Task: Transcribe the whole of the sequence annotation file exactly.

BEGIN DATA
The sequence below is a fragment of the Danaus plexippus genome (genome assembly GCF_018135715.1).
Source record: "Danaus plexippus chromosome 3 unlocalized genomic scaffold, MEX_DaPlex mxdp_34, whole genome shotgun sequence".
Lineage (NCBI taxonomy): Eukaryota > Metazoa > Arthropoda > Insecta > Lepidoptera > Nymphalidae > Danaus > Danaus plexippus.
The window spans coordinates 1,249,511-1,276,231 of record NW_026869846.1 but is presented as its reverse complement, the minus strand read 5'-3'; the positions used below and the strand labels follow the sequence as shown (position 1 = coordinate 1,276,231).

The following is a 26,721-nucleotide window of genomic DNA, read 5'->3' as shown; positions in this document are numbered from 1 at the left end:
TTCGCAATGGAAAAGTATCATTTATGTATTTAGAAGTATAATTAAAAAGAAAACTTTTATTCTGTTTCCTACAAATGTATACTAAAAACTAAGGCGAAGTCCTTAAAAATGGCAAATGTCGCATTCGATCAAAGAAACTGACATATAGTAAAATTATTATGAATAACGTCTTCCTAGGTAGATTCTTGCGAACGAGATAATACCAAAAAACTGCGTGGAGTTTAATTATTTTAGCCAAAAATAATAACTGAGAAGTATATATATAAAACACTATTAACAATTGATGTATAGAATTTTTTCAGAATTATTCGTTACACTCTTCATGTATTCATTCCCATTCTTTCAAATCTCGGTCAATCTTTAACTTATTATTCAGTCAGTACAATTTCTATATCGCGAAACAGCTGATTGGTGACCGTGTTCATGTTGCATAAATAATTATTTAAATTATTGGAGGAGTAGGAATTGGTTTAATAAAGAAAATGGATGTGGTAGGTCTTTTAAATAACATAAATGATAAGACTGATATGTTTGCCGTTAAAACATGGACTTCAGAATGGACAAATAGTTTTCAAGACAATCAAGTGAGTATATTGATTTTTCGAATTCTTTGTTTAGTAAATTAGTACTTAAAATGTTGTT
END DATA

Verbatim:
The sequence below is a fragment of the Danaus plexippus genome (genome assembly GCF_018135715.1).
Source record: "Danaus plexippus chromosome 3 unlocalized genomic scaffold, MEX_DaPlex mxdp_34, whole genome shotgun sequence".
Lineage (NCBI taxonomy): Eukaryota > Metazoa > Arthropoda > Insecta > Lepidoptera > Nymphalidae > Danaus > Danaus plexippus.
The window spans coordinates 1,249,511-1,276,231 of record NW_026869846.1 but is presented as its reverse complement, the minus strand read 5'-3'; the positions used below and the strand labels follow the sequence as shown (position 1 = coordinate 1,276,231).

The following is a 26,721-nucleotide window of genomic DNA, read 5'->3' as shown; positions in this document are numbered from 1 at the left end:
TTCGCAATGGAAAAGTATCATTTATGTATTTAGAAGTATAATTAAAAAGAAAACTTTTATTCTGTTTCCTACAAATGTATACTAAAAACTAAGGCGAAGTCCTTAAAAATGGCAAATGTCGCATTCGATCAAAGAAACTGACATATAGTAAAATTATTATGAATAACGTCTTCCTAGGTAGATTCTTGCGAACGAGATAATACCAAAAAACTGCGTGGAGTTTAATTATTTTAGCCAAAAATAATAACTGAGAAGTATATATATAAAACACTATTAACAATTGATGTATAGAATTTTTTCAGAATTATTCGTTACACTCTTCATGTATTCATTCCCATTCTTTCAAATCTCGGTCAATCTTTAACTTATTATTCAGTCAGTACAATTTCTATATCGCGAAACAGCTGATTGGTGACCGTGTTCATGTTGCATAAATAATTATTTAAATTATTGGAGGAGTAGGAATTGGTTTAATAAAGAAAATGGATGTGGTAGGTCTTTTAAATAACATAAATGATAAGACTGATATGTTTGCCGTTAAAACATGGACTTCAGAATGGACAAATAGTTTTCAAGACAATCAAGTGAGTATATTGATTTTTCGAATTCTTTGTTTAGTAAATTAGTACTTAAAATGTTGTT